Ambiguous Loss and the Myth of Closure
Ambiguous loss is loss without closure, and thus its grief also has no closure. When loved ones cannot be found or healed from an illness, when families are uprooted and separated by forced migrations, or when loss makes no sense (suicide, homicide), the lens of ambiguous loss helps therapists as they work with families when there is no clear solution. While lingering grief from ambiguous loss is akin to that of complicated grief, it is a normal reaction to an abnormal type of loss. Traditional grief and PTSD therapies are thus insufficient. Using case analysis and self-of-the-therapist reflection, Pauline Boss, PhD, will discuss relational and contextual assessments and interventions, as well as cultural differences regarding the need for closure. Boss’ six therapeutic guidelines to increase the resiliency to tolerate and even embrace ambiguity, focus on meaning; mastery, identity, ambivalence, attachment and hope.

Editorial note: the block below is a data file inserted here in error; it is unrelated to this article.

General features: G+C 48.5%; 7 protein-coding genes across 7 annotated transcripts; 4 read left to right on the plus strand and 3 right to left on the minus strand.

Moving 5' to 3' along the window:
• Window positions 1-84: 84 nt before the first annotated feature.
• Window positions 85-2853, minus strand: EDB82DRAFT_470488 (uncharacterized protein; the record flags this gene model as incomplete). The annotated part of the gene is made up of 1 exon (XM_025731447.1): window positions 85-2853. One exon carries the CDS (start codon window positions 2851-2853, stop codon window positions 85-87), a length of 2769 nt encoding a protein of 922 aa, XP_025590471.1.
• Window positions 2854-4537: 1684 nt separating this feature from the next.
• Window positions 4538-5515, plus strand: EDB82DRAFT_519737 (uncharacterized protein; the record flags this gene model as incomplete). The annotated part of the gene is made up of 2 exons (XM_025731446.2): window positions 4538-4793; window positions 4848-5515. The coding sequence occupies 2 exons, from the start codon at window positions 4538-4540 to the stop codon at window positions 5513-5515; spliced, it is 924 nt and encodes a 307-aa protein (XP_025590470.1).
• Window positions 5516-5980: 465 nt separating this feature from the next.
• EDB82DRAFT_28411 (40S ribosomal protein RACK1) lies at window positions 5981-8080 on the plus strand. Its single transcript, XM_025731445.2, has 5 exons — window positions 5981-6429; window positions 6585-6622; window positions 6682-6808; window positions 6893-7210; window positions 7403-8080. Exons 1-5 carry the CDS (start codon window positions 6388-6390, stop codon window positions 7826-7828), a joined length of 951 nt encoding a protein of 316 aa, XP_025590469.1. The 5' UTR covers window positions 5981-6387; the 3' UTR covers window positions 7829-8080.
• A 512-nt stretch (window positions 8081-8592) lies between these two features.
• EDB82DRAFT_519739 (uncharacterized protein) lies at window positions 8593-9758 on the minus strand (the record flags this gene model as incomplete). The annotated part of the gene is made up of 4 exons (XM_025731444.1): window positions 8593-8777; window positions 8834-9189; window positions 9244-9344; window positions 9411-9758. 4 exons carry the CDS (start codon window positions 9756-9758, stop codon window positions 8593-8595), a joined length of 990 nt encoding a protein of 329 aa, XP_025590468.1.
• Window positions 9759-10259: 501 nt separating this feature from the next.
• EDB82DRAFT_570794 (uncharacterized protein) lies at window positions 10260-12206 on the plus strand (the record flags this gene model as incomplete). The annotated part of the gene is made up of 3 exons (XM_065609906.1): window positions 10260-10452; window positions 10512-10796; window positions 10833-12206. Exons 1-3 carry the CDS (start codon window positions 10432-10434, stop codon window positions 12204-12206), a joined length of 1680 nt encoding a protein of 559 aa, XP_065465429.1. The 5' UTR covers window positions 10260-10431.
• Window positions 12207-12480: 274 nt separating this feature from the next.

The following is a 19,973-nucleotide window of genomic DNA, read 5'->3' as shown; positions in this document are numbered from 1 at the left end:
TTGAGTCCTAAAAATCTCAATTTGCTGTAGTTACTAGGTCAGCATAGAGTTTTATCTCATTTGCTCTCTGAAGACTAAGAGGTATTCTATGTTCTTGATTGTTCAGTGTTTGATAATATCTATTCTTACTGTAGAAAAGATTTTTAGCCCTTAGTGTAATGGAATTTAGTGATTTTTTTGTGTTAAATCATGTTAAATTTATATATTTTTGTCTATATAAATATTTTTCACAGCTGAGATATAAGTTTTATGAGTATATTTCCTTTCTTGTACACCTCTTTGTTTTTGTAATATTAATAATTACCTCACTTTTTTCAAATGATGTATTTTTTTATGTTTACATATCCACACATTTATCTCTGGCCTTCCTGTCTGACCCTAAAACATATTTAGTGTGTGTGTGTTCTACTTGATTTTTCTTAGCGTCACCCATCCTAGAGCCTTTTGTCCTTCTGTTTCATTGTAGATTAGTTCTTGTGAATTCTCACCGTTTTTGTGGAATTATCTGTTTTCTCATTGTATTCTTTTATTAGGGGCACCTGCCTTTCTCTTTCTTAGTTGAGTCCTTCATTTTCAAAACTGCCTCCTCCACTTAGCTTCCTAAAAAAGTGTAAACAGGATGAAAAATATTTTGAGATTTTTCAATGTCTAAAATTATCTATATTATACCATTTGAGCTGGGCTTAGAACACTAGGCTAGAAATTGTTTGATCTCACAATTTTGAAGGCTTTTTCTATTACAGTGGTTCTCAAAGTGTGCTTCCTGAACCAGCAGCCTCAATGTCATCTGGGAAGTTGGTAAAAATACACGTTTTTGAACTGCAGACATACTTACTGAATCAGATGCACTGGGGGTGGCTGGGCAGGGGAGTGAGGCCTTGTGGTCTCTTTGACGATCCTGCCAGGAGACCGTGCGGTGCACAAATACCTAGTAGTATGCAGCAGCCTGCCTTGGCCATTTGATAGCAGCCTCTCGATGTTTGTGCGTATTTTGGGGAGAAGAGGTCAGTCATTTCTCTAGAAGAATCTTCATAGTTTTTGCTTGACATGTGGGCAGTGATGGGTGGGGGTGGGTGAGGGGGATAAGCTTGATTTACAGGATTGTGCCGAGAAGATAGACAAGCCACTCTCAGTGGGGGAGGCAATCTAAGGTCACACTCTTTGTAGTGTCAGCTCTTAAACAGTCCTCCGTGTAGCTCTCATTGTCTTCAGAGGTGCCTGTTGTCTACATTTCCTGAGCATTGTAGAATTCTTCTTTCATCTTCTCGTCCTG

In this workshop participants will learn:
- What ambiguous loss is (and is not), why it matters, and what to do about it clinically and relationally?
- The differences between on-going grief from ambiguous loss and grief disorder, PTSD, depression, etc.
- How therapists and professionals can maintain their own resilience in the face of losses that have no closure
Pauline Boss, PhD, is a family therapist; Professor Emeritus, University of Minnesota; a Fellow in the American Psychological Association and American Association for Marriage and Family Therapy; and Moses Distinguished Visiting Professor, 2004-2005, at the Hunter School of Social Work. She is author of Ambiguous Loss: Learning to Live with Unresolved Grief (Harvard University Press, 1999), Loss, Trauma, and Resilience (Norton, 2006) and most recently, Loving Someone Who Has Dementia (Jossey-Bass/John Wiley, 2011). She continues to train clinicians across the United States. and around the world.
Date: Friday, April 6, 2018
Time: 10 a.m. – 4 p.m.
CE Contact Hours: 5
If you are an Ackerman alumni of the Externship or current Ackerman student, please contact the Training Department to register.
212 879-4900, ext 111